Art Farmer had a way of playing the trumpet and flugelhorn that sounded as if he was dancing or singing. Farmer was less about blasts and taut nuance and more about a light, pretty touch. His horn had a classical elegance and a jazz tone that delighted the ear without being commercial. On ballads, you could hear the blues in almost everything he played. On up-tempo numbers, he was light and juicy, tapping along with a ringing empathy, sailing the melody rather than commanding it.
A leadership album rich with Farmer's grace is Perception. Recorded in October 1961 for Argo, the album featured Farmer (flhrn) backed by Harold Mabern (p), Tommy Williams (b) and Roy McCurdy (d). The songs are Farmer's Punsu, The Day After, Lullaby of the Leaves, Farmer's Kayin', Tonk, The Blue Room, Change Partners and Nobody's Heart.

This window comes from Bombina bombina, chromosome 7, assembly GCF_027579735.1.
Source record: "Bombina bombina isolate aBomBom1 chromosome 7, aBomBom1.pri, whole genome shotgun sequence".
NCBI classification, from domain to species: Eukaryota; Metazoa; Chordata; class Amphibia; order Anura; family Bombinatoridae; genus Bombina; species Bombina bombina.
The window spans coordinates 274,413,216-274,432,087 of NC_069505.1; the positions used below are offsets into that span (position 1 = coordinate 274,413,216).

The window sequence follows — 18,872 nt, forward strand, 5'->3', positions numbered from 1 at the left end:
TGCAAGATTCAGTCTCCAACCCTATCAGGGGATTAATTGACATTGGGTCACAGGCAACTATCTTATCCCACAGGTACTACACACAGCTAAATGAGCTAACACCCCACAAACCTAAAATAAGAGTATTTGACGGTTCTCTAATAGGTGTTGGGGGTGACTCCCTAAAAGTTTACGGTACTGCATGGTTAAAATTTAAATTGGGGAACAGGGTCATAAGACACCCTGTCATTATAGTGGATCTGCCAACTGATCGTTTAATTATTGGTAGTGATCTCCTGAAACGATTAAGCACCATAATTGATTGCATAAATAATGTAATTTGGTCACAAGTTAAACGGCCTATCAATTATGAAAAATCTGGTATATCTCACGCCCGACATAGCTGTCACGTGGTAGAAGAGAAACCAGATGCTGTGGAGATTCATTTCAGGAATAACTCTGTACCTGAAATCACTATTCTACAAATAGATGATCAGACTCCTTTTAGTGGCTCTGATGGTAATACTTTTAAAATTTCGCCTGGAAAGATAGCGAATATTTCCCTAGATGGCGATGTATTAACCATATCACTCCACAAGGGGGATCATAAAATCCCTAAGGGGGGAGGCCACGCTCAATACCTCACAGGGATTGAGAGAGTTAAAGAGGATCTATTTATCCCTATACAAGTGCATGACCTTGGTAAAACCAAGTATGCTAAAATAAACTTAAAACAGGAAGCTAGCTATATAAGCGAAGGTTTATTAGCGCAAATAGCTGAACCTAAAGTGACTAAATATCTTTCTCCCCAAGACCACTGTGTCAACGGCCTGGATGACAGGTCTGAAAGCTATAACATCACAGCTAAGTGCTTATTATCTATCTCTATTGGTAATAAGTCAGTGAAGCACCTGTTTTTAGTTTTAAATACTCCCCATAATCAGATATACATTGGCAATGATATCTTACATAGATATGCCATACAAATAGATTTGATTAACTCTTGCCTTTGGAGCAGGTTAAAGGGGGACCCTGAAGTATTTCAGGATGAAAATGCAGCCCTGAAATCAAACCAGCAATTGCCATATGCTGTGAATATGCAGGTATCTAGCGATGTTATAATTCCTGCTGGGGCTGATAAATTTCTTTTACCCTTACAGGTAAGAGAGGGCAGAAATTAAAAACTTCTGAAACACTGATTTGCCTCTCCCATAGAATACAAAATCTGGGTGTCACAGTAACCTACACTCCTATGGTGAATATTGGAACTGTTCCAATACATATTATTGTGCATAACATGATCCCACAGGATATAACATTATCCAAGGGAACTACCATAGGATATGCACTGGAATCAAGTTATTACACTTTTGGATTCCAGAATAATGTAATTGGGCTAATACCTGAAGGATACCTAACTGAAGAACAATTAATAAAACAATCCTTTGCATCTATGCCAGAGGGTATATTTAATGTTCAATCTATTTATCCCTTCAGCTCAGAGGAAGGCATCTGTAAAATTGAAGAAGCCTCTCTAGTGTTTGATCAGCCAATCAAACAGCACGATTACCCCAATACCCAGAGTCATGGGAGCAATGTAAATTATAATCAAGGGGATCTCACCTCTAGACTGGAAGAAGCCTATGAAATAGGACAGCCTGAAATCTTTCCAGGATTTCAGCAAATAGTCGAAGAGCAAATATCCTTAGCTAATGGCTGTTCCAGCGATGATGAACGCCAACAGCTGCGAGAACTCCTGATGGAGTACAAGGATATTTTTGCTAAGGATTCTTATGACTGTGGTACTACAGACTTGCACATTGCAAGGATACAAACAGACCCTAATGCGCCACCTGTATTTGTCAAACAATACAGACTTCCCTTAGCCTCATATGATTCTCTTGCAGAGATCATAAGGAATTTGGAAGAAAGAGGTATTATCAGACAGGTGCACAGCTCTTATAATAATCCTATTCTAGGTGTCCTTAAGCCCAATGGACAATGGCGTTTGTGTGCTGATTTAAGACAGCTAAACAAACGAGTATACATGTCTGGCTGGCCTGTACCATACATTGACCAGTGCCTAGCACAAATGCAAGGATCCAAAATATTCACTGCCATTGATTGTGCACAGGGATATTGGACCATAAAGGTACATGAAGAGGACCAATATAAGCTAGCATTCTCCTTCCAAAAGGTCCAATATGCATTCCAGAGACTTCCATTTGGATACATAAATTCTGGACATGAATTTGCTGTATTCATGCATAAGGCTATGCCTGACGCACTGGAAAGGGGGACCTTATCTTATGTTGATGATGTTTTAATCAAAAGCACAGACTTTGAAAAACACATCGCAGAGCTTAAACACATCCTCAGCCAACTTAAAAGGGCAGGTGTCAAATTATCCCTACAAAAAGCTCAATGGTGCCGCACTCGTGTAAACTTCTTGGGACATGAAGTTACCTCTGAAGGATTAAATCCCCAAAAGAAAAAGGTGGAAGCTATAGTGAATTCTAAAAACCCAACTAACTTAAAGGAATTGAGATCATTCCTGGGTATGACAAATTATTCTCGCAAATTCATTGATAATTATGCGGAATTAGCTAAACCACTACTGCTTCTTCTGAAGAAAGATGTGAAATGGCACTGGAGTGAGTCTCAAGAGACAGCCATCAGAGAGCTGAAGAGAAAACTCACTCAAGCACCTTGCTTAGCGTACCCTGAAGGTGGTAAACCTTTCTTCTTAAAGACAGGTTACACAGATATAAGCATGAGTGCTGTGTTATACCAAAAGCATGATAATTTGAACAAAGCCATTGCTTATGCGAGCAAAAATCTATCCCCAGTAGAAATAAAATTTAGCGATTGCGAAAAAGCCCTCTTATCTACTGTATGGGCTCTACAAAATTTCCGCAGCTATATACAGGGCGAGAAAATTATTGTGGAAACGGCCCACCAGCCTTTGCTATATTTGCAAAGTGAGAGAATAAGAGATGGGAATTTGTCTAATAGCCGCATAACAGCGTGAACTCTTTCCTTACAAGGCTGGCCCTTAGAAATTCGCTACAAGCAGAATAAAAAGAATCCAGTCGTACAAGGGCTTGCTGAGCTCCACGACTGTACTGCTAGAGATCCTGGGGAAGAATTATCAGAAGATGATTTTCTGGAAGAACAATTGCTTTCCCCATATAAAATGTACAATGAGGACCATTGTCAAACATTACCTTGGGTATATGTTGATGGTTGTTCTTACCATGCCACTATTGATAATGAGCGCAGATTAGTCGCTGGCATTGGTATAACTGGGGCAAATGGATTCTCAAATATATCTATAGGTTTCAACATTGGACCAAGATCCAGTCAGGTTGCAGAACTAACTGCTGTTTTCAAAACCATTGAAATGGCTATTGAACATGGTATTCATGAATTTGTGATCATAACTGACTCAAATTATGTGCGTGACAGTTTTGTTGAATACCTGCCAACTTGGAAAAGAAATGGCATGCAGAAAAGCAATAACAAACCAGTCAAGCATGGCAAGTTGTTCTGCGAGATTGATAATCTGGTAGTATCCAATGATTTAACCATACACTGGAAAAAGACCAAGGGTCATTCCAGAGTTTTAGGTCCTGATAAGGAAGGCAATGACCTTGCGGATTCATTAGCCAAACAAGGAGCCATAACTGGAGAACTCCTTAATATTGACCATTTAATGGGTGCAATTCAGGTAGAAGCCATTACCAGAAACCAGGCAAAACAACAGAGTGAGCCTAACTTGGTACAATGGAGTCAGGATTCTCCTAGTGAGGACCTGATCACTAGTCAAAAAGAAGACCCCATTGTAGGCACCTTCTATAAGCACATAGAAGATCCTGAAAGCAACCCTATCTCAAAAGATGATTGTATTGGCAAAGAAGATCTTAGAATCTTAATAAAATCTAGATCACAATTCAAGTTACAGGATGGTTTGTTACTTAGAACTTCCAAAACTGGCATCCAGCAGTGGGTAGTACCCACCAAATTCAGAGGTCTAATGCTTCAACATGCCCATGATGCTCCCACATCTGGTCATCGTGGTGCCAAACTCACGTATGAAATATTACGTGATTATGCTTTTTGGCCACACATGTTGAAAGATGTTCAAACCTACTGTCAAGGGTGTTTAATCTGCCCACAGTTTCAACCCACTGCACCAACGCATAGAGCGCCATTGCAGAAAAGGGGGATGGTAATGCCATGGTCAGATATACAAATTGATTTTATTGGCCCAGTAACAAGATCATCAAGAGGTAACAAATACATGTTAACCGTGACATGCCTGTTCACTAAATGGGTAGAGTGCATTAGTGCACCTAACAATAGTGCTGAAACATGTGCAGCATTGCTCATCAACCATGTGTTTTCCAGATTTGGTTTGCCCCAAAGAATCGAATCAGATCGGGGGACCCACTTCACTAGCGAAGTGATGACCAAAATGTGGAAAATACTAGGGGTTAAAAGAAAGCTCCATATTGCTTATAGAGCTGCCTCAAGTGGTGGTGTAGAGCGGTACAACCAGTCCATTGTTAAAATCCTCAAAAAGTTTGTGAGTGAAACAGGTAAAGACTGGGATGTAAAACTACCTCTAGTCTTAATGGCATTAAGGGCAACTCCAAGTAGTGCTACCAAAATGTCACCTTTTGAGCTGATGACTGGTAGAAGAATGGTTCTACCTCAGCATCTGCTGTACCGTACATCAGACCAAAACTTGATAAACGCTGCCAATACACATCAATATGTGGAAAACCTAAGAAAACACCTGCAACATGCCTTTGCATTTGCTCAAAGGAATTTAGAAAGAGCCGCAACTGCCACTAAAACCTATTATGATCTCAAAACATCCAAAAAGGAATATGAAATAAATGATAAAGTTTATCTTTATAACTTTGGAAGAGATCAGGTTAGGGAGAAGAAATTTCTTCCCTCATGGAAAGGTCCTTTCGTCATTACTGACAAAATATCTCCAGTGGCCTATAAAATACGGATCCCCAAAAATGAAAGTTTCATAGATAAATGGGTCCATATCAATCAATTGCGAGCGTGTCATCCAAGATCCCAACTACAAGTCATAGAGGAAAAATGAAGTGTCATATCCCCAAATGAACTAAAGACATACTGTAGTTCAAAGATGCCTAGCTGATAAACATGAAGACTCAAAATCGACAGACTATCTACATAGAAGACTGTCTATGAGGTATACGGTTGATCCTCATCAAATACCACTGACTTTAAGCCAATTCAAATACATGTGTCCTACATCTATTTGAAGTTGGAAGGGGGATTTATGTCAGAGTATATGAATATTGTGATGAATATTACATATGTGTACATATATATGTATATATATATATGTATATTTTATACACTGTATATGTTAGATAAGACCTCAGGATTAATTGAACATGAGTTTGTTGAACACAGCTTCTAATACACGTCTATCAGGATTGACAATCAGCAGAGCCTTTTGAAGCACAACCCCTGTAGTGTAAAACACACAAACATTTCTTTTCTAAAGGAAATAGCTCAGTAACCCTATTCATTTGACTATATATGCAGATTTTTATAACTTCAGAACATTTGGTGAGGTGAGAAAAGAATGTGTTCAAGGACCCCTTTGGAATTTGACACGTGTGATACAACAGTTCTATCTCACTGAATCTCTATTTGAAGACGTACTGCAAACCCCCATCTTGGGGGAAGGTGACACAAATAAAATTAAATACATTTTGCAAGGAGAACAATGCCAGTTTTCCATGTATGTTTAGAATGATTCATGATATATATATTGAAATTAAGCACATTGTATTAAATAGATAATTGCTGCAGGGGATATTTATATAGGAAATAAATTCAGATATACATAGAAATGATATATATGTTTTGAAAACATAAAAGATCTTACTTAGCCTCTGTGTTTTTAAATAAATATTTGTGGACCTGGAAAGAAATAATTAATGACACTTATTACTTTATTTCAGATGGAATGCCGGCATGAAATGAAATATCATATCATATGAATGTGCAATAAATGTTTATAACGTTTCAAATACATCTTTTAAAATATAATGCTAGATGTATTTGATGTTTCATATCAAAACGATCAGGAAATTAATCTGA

The album has two things going for it. For one, Farmer's fluegelhorn functions as a dancing vocalist, with a crooning form on many songs. For another, Mabern's playing is lush and exquisite, providing Farmer with plenty of rhythm and broadly textured chords. And on songs like Change Partners, we get to hear Roy McCurdy, who played with Gap and Chuck Mangione's Jazz Brothers in the early '60s and was the anchor in the Cannonball Adderley Quintet mid-decade.
Fledgling flugelhornists might want to put on Nobody's Heart and transcribe Farmer's solo. It's an exhibition of regal playing and gentle jazz.
Art Farmer died in 1999.
JazzWax clips: Here's Punsu...
And here's Nobody's Heart...
This story appears courtesy of JazzWax by Marc Myers.
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